G’s Guide to “The Gym”
The other day I couldn’t help but Google “exercises for gay men” and fortunately on the first page of results, I stumbled upon an article from About.com titled “Gym Tips for Gay Men.” The article wasn’t the answer I was looking for, but it got me thinking: First, there really aren’t specific exercises for “gay men” and I had no idea why I even thought of writing on such a topic. Second, I could write about gay sex as a form of exercise, but at the moment, not the time and place. And lastly, seeing that it was an About.com article, I didn’t think it was relevant and personal whatsoever.
I’d like for you to know that this article is not targeted to our community, but rather any individual who is taking that giant step to make a change for their mental and physical health. The following are just “tid-bits” of information and advice on how to overcome the fear of the gym and to get you thinking.
- Make it about you. The reason why you want to join a gym or workout group is because you want to achieve a physical fitness goal or improve your mental and physical appearance. Don’t let the brand of the gym or hot eye candy around totally affect your decision. Think about “you” and if you see yourself succeeding where you’ll ultimately drop the signup and subscription fees.
- Get to know the gym and its staff. Always take a tour of the fitness facility and familiarize yourself with its staff and current members. Don’t spend just 10 minutes on a self-guided tour, but a solid 30-minute guided tour with a knowledgeable staff member that will show you all the bells and whistles the gym has to offer including the equipment, rules, hidden amenities, classes, and special events. Don’t be afraid to ask questions including peak times at the gym, education on mental health and nutrition, and access to personal training. In addition, get to know the types of people that work at the fitness facility and its members including their membership retention. Collectively, these factors will affect / determine your decision.
- Price. We know price affects the buyers decision therefore never fail to read between the lines and ensure that the gym’s sales rep. determines the right package that will suit you and your wallet. Most gyms will give you a free guest pass to experience the gym — the “try it before you buy it” method. Why not go for it? Take advantage of their offer so you can familiarize yourself with the facility, atmosphere, equipment, and people around you. Experience another gym after the trial expires. And a third option and so forth, if applicable and necessary. It’s great to have options and weigh the pros and cons. If you sign up as an individual, expect to pay an average between $25 and $50 per month on a two-year contract, higher rates for couples and families.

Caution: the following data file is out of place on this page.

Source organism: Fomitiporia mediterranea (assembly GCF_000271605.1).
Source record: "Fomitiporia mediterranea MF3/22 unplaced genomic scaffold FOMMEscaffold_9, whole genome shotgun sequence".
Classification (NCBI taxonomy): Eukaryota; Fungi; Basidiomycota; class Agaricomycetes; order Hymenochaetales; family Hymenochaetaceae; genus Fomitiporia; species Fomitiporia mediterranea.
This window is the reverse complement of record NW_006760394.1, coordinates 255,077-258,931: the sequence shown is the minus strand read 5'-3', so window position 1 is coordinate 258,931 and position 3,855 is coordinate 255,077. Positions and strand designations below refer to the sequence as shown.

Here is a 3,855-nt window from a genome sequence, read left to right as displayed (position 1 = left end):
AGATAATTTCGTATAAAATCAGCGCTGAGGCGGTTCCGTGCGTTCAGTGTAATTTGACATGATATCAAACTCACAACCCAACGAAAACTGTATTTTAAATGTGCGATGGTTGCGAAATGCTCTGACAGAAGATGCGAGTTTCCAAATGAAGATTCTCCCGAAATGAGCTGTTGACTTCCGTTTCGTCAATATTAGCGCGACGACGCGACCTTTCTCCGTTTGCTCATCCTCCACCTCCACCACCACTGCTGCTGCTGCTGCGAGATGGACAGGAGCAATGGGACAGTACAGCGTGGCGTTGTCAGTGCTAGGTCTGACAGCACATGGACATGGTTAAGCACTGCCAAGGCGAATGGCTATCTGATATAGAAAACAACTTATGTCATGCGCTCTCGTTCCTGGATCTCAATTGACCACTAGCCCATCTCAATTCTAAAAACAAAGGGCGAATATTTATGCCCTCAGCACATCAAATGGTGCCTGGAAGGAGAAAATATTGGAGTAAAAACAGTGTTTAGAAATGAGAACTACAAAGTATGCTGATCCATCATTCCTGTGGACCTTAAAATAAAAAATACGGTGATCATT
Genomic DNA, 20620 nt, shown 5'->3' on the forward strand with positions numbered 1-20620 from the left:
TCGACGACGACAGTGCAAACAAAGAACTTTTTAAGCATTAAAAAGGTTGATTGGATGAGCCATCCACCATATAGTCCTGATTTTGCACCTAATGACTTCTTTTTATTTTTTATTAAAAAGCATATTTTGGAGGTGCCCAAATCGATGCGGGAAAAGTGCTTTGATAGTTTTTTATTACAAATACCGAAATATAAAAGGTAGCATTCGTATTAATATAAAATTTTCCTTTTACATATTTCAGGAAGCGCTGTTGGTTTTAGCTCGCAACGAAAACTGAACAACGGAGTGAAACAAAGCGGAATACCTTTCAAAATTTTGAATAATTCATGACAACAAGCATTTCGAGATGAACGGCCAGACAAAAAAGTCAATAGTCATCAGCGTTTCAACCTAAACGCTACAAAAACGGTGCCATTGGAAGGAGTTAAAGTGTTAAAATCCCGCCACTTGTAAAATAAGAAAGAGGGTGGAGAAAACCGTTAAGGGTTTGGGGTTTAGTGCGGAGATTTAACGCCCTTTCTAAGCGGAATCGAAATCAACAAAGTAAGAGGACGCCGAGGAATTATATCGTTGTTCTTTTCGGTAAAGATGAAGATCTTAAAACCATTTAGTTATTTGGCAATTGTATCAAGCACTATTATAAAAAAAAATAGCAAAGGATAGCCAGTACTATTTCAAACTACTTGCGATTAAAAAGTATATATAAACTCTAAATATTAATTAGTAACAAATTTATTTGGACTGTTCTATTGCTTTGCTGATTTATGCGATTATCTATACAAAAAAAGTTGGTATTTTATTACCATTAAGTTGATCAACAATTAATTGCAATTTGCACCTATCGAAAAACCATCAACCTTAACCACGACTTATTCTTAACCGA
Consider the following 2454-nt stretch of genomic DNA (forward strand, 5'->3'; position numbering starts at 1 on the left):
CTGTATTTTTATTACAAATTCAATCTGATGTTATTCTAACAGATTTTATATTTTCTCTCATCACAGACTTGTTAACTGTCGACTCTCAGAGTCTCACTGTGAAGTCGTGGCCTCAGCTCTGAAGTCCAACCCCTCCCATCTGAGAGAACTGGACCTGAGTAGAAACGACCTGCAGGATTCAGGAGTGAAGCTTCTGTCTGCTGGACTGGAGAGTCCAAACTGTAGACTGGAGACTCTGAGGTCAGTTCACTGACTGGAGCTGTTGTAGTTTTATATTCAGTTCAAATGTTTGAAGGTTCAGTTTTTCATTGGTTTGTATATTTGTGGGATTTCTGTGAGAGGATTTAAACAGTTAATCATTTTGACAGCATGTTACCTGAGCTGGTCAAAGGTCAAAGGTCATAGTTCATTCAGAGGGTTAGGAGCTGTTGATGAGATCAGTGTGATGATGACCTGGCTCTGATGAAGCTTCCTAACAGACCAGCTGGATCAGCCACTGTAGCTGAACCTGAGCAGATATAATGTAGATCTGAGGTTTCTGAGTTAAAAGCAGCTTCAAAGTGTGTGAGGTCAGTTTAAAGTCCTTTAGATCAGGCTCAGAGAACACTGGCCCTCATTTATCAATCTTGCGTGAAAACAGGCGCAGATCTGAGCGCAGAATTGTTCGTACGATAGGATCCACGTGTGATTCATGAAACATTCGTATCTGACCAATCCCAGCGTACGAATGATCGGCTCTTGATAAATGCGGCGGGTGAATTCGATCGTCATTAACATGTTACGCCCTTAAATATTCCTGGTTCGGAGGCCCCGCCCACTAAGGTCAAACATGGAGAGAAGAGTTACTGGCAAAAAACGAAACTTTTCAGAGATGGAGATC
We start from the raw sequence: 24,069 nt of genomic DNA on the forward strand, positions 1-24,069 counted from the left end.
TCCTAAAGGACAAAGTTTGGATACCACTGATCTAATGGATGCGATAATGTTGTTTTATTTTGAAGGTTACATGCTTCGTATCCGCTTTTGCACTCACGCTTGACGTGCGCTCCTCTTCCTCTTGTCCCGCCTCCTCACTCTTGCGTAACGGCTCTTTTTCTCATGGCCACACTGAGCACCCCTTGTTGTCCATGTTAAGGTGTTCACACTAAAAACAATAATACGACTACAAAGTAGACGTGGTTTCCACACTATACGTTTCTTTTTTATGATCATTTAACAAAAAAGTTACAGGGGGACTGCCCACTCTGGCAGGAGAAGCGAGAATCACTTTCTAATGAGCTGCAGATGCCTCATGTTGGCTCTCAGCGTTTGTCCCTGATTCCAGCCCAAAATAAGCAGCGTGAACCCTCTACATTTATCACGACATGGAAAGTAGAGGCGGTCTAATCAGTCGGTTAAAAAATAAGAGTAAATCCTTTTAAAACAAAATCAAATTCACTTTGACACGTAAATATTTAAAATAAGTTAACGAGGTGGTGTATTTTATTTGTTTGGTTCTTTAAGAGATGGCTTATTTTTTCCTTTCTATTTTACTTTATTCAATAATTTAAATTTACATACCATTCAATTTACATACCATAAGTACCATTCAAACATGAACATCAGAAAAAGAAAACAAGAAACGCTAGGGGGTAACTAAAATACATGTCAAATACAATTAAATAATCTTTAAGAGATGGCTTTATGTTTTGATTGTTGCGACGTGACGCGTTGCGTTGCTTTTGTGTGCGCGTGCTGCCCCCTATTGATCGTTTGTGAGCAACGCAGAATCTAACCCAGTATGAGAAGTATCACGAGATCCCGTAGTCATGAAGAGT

- Talk to family and friends. Consult with the people that know you best — your family and friends. Ask your peers where they workout and any questions that will help determine your decision. You might discover common interests in exercises and the hidden opportunity of a workout buddy. There are always safety in numbers in any situation and believe it that more than 80% of buyers decisions derive from peer-to-peer.
- Step out of your comfort zone. Be prepared to keep an open mind and be able to step out of your comfort zones in certain situations such as working with a personal trainer and attending an exercise class. Don’t let the exercise machines and people around you intimidate you and affect your confidence. It’s essential to have an open mind and be able to bounce off positive vibes the minute we walk into the gym, endure the workout, and once you leave the facilities.
Overall, the gym is an oasis that should bring people together for the positive outlook for fitness and health. Knowing that you belong to a gym where there is positivity all around, you will feel good and you will keep coming back.
Jason Yu is Partner and Director of Marketing for The Hardwicke Group in Richmond, VA. His company specializes in new media, PR and influence with an emphasis on digital marketing strategy and reputation management. Jason enjoys keeping active by biking, running and working out on a daily basis. Jason has ran in over twenty running races including the Marine Corps Marathon, Tough Mudder, Richmond Marathon, and Xterra races. Interesting facts about Jason is that he is a music fanatic, in search fro the best macaroni and cheese, and aspiring “mixologist.”
For every good workout song there has to be a good cool down song.July 28, 2015
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